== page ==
Montreal

Quebec premier stands by transport minister despite 'extremely serious' revelations

While Premier Philippe Couillard admits the explosive allegations about goings-on in the Transport Ministry by two former ministry investigators are “extremely serious,” he says he is standing by Jacques Daoust.

Parti Québécois, Coalition Avenir Québec calling for heads to roll

Premier Philippe Couillard speaks to reporters about issues within the Ministry of Transport June 9, 2016. (Radio-Canada)

While Premier Philippe Couillard admits the explosive allegations about goings-on in the Transport Ministry by two former ministry investigators are "extremely serious," he says he is standing by the department's minister, Jacques Daoust.

Couillard said he is committed to overhauling the way things are done within the ministry. He said that tampering with documents and turning a blind eye to irregularities, as investigators have alleged, are not acceptable and will not be tolerated.

Couillard said he has spoken to both Daoust and deputy minister Denis Marsolais and asked Marsolais to do everything possible to change "the deeper problem of the culture."

"I told him all the resources he needs will be made available," Couillard said, adding he expects Marsolais will soon start making the changes.

But despite growing calls to remove Daoust from his cabinet post, Couillard said that doing so would not solve the ministry's problems.

Bombshell allegations

MNAs got a taste of just how big those problems are on Wednesday evening, when a parliamentary committee heard a number of allegations about the Transport Ministry's lack of transparency.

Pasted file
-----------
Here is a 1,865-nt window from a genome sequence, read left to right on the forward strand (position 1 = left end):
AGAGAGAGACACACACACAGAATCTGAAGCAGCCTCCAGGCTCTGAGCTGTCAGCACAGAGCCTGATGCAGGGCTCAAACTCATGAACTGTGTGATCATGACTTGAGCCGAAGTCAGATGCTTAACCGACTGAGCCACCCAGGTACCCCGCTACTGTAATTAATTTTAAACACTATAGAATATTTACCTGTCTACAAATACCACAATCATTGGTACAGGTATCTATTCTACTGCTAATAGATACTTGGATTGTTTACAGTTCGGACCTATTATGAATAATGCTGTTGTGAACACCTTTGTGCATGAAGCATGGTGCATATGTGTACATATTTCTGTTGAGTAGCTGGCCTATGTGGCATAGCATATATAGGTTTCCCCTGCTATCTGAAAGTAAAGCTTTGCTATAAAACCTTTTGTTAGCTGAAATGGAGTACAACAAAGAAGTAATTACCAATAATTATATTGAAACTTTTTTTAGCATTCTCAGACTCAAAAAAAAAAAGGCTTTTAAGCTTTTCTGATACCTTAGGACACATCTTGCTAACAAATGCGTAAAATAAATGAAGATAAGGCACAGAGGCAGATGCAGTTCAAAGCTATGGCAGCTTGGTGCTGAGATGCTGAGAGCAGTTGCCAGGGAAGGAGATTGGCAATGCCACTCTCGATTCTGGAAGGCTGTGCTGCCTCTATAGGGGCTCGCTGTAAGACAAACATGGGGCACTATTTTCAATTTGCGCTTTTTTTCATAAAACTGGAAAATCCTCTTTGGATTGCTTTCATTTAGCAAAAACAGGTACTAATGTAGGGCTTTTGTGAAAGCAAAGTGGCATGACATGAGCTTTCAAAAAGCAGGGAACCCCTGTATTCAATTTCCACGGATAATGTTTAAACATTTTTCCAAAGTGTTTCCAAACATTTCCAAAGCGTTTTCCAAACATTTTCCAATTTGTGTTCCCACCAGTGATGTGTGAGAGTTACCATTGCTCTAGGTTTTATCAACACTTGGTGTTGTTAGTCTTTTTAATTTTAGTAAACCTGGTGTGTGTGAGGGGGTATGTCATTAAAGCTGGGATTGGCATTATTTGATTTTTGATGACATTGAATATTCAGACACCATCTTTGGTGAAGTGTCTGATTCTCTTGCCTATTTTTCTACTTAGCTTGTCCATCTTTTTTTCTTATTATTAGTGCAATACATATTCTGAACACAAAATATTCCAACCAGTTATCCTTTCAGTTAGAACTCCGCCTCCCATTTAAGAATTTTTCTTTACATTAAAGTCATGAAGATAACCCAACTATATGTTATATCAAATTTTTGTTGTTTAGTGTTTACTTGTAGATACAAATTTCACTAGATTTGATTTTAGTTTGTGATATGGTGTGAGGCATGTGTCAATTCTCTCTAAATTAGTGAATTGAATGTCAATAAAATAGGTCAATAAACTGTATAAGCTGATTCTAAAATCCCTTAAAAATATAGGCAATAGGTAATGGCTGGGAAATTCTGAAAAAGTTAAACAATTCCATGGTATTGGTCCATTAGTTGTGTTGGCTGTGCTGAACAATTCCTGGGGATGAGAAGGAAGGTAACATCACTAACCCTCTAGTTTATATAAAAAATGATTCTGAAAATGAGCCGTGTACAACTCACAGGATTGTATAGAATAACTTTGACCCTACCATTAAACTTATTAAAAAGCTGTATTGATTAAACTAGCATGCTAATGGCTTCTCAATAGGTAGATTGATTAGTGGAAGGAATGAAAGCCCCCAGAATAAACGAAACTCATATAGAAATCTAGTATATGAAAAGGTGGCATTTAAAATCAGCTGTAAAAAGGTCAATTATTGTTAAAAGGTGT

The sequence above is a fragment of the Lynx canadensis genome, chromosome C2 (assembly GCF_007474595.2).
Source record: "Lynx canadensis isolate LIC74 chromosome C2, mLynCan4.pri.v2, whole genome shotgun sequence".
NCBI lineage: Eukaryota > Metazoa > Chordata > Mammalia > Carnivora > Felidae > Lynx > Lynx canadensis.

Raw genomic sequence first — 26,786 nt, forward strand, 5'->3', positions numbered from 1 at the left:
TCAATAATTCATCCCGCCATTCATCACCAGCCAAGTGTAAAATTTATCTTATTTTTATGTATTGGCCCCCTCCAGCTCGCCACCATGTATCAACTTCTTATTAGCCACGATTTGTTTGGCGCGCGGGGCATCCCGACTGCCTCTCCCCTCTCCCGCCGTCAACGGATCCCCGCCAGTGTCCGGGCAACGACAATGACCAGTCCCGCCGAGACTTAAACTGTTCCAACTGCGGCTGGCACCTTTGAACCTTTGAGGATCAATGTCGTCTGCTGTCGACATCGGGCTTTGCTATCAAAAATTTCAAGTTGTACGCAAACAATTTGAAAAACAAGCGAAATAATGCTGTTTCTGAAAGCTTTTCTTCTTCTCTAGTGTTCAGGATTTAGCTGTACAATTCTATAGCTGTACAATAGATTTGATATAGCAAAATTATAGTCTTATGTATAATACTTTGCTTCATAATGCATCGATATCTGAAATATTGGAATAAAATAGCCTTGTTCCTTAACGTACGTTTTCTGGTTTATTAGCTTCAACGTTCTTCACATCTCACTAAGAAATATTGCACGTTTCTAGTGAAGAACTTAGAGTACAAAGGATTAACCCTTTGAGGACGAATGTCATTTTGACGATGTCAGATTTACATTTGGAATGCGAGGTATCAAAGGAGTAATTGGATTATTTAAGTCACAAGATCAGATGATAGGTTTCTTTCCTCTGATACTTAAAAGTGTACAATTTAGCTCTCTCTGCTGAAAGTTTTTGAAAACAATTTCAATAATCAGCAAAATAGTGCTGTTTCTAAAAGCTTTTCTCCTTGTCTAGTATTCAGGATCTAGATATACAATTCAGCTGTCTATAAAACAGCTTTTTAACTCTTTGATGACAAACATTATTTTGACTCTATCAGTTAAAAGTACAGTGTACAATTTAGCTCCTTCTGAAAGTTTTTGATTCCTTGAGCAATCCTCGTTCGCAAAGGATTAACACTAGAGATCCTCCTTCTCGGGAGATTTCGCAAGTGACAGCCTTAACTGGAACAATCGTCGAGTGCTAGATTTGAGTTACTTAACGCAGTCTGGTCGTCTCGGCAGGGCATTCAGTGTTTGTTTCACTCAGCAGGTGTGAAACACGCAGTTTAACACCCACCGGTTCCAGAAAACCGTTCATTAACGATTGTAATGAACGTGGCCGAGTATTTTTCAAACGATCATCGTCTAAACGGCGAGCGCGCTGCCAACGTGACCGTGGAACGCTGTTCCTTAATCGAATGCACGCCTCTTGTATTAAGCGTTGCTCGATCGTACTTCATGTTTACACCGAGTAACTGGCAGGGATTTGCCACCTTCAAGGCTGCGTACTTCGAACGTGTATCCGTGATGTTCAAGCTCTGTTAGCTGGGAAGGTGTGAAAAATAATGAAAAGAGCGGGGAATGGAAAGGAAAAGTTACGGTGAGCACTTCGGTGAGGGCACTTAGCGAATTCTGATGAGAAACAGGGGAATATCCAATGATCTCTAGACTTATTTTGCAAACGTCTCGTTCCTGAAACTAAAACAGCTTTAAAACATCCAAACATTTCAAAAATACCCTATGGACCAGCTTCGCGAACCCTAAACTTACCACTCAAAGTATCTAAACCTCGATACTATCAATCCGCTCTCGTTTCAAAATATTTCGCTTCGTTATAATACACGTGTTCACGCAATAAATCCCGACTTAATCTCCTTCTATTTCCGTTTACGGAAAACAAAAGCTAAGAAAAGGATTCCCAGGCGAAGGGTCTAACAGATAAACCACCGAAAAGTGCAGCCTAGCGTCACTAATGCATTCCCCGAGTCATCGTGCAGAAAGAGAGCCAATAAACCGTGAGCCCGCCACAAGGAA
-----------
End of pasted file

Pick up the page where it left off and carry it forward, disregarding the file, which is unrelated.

Annie Trudel, a former investigator with the provincial anti-corruption unit (UPAC) who was hired by ex-transport minister Robert Poeti to investigate the Transport Ministry, and Louise Boily, a former internal auditor in the ministry, appeared before the committee.

Former Transport Ministry auditor Louise Boily and Annie Trudel, who was hired to investigate the ministry then quit, wait to testify at a legislature committee Wednesday, June 8, 2016 in Quebec City. (Jacques Boissinot/Canadian Press)

Trudel quit last April, accusing ministry officials of blocking her attempts to do her job.

In her testimony Wednesday, Trudel said emails that proved employees were putting up obstacles disappeared from the USB key on which she'd saved them – a USB key that she subsequently turned over to Daoust.

Daoust gave the key to UPAC. Last week, UPAC reluctantly handed the USB key over to the the parliamentary committee on public administration in a closed-door session. 

Boily, in her testimony, said the reports she submitted about the inner working of the ministry were altered before being provided to MNAs.

She said one report was missing eight pages about verifications of the awarding of contracts.

Boily also said she had informed Dominique Savoie, former deputy transport minister, about irregularities in the management of contracts – a statement that contradicts Savoie's testimony before the committee.

'Heads should roll'

Both CAQ Leader François Legault and Interim PQ Leader Sylvain Gaudreault called for Daoust to be fired.

Gaudreault said Daoust is a minister that gets entwined in scandals instead of putting a stop to them.

"To end a culture like the one within the MTQ … we need a minister who is strong. Right now, that's not what we have," he said.

Legault also wants the deputy minister to be replaced by someone outside the government. A new minister and deputy minister, Legault said, should be forced to testify in front of a parliamentary commission every three months.

"We must use all our energy to fight this cancer at the Transport Ministry that is doing nothing but increasing public cynicism toward politics," he said.

Martine Ouellet, Parti Québécois transport critic, said she believes that parliamentarians were "deceived."

"Clearly, there was manipulation. Was it beneficial to someone? That is the question. We don't have an answer. And if so, to whom? That's why we need to continue to ask questions," she said.

Éric Caire, deputy parliamentary leader for Coalition Avenir Québec, said "heads should roll" and that the first person who should be fired from government is Savoie.

Savoie was removed from her job as deputy transport minister last month, when allegations of improprieties within her department surfaced. She is awaiting reassignment.

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